Thursday, April 22, 2004


The Coalition may resume operations in Fallujah in "days not weeks", following a ceasefire that could more aptly be called a slowdown as each side repositioned itself. The anti-coalition forces responded to a call for disarmament by turning in a load of broken weapons and firing a rocket propelled grenade into the collection center set up to receive arms. The truce had been more honored in the breach than in the observance, with enemy forces consolidating within the town and launching attacks from mosques and the Marines responding with fixed wing, helicopters and snipers. In the parallel war of press releases, the Islamists have responded to the recent charges by the coalition that they have been using ambulances and mosques for military purposes by declaring these have been targeted directly.

The allies have brought more Iraqi security personnel into the fight while anticoalition forces have responded by a further campaign of intimidation against Iraqi police, recently killing forty at 3 police stations with bombs. US forces have attempted to crack down on the Sadr's forces outside of the holy cities and anticoalition forces outside Najaf proper.

In the 1st Infantry Division's north-central area, Big Red One soldiers conducted a series of raids against safe houses near Balad, used by militia loyal to radical cleric Muqtada al-Sadr, Kimmitt said. The raids resulted in the detention of six targeted individuals and 15 other men. The 1st Cavalry Division's Task Force Baghdad captured 18 enemy personnel and confiscated a large amount of ammunition over the past 24 hours. In the western zone, three attacks took place against coalition and Iraqi security forces. Kimmitt said coalition forces continue to see anti-coalition forces fighting from fortified positions, misusing mosques as weapons storage sites and using them as command and control nodes. Outside Fallujah, the 1st Marine Expeditionary Force continues aggressive patrols and offensive operations outside Fallujah. The Marines had to halt the movement of humanitarian assistance into Fallujah due to attacks on coalition forces. They have since resumed, military officials in Baghdad said.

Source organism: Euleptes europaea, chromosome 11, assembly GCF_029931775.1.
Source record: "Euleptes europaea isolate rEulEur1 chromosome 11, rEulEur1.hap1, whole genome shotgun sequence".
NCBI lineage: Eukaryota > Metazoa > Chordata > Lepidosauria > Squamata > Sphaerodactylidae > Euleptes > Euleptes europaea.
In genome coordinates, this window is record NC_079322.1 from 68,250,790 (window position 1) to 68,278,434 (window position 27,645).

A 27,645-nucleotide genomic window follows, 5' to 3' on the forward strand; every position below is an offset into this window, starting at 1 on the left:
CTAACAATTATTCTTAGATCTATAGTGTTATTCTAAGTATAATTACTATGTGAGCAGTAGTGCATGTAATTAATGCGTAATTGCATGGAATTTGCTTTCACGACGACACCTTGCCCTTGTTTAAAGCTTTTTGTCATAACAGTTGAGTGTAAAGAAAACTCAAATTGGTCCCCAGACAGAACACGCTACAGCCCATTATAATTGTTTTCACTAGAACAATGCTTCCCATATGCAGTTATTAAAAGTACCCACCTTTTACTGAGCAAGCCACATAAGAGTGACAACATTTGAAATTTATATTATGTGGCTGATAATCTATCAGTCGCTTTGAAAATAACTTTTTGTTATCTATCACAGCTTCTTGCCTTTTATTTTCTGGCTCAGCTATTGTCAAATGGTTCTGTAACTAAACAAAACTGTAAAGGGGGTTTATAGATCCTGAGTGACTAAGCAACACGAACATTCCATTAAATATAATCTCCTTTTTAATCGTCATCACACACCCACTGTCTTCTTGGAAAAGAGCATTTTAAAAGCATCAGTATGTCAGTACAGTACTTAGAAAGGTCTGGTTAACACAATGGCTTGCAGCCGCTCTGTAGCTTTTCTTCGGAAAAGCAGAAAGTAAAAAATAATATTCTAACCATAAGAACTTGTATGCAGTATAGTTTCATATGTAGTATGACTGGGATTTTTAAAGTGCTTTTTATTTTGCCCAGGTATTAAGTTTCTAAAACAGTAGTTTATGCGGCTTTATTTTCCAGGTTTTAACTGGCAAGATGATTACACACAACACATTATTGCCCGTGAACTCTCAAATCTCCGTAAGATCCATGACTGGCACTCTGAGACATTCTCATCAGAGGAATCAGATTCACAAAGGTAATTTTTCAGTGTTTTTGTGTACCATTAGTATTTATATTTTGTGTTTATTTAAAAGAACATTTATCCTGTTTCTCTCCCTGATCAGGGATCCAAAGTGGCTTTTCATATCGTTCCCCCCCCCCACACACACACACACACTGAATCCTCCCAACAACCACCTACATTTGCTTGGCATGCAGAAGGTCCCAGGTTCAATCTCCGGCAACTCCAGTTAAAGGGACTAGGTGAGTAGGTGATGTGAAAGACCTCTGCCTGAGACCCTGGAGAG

Possibly the most damaging weapon employed against the Fallujah insurgents has been the the disruption caused by the fighting and the "truce". Bits and Pieces noted that Fallujah waxed on the smuggling trade occasioned by the decades long sanctions. It has remained a smuggler's haven on the route to Syria largely because of its position as a nexus of highways and its position as a crossing on the Euphrates. The closure of the western highways from Baghdad probably one reason why the community "elders" have been urging the insurgents to lay down their arms. The enemy has attempted to break the containment of Najaf and Fallujah by launching diversionary atrocities elsewhere, a standard Islamic tactic worldwide, the largest being a multiple car bombing in Basra, which led to the death of more than 50 Iraqis, including schoolchildren. Sadr's agitators have blamed the blasts on British missiles.

Yet if the atmospherics are indicative, the US does not seem to want a new round of high intensity fighting in Iraq. From a statistical point of view, the current situation represents a return to November, 2003. In retrospect, the situation then was as bad, given what we know now, only not as obvious. Even then, the US was in a battlefield shaping mode, standing off from the principal hotbeds of Iraqi trouble. It had never entered Fallujah or Najaf in force, contenting itself to building up Iraqi security forces and maintaining the security over the road network and key infrastructure. A secret war with Syria was already under way on the border, probably mirrored by a similar one at the Iranian crossings. But the boils had never been lanced nor may they be in the near future. For now the movement is positional. 

Iraq is in its way a microcosm of the the unresolved strategic issues in the larger GWOT -- the role of Saudi Arabia, Syria, Iran and Pakistan -- in the context of our changing international alliances. The recent but under-reported engagements between "our" Saudis and Jordanians and the enemy has provoked a massive response. Both the Jordanian and Saudi security establishments have been attacked with huge bombs, including an attempt with VX gas. A recently concluded offensive against the Al Qaeda in Pakistani tribal areas is part of this pattern. There is no essential difference between the attacks on the Jordanian intelligence headquarters and an isolated Iraqi police station except scale. The principles are the same. The search for an "end point" in Iraq simply mirrors the global ebb and flow of the fight. We bear the Ring though we do not know the way.